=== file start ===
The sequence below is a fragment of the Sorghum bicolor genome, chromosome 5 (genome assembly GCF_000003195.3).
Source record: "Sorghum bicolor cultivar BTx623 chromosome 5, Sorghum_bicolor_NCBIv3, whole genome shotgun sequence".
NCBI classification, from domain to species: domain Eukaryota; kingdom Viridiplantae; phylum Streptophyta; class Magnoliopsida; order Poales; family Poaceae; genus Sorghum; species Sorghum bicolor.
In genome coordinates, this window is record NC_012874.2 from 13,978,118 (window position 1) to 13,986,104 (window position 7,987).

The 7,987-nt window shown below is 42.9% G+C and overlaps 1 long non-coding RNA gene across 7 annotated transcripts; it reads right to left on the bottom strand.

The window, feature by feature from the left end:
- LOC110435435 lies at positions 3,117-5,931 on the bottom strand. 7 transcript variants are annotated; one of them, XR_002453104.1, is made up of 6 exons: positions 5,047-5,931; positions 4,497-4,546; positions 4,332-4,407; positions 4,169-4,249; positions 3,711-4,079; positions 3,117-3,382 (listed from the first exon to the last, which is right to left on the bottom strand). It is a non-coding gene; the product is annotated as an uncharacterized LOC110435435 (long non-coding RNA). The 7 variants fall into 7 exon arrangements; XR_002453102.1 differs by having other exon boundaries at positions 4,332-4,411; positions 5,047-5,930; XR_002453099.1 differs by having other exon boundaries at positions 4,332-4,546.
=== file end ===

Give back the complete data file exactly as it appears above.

The sequence below is a fragment of the Sorghum bicolor genome, chromosome 5 (genome assembly GCF_000003195.3).
Source record: "Sorghum bicolor cultivar BTx623 chromosome 5, Sorghum_bicolor_NCBIv3, whole genome shotgun sequence".
NCBI classification, from domain to species: domain Eukaryota; kingdom Viridiplantae; phylum Streptophyta; class Magnoliopsida; order Poales; family Poaceae; genus Sorghum; species Sorghum bicolor.
In genome coordinates, this window is record NC_012874.2 from 13,978,118 (window position 1) to 13,986,104 (window position 7,987).

The 7,987-nt window shown below is 42.9% G+C and overlaps 1 long non-coding RNA gene across 7 annotated transcripts; it reads right to left on the bottom strand.

The window, feature by feature from the left end:
- LOC110435435 lies at positions 3,117-5,931 on the bottom strand. 7 transcript variants are annotated; one of them, XR_002453104.1, is made up of 6 exons: positions 5,047-5,931; positions 4,497-4,546; positions 4,332-4,407; positions 4,169-4,249; positions 3,711-4,079; positions 3,117-3,382 (listed from the first exon to the last, which is right to left on the bottom strand). It is a non-coding gene; the product is annotated as an uncharacterized LOC110435435 (long non-coding RNA). The 7 variants fall into 7 exon arrangements; XR_002453102.1 differs by having other exon boundaries at positions 4,332-4,411; positions 5,047-5,930; XR_002453099.1 differs by having other exon boundaries at positions 4,332-4,546.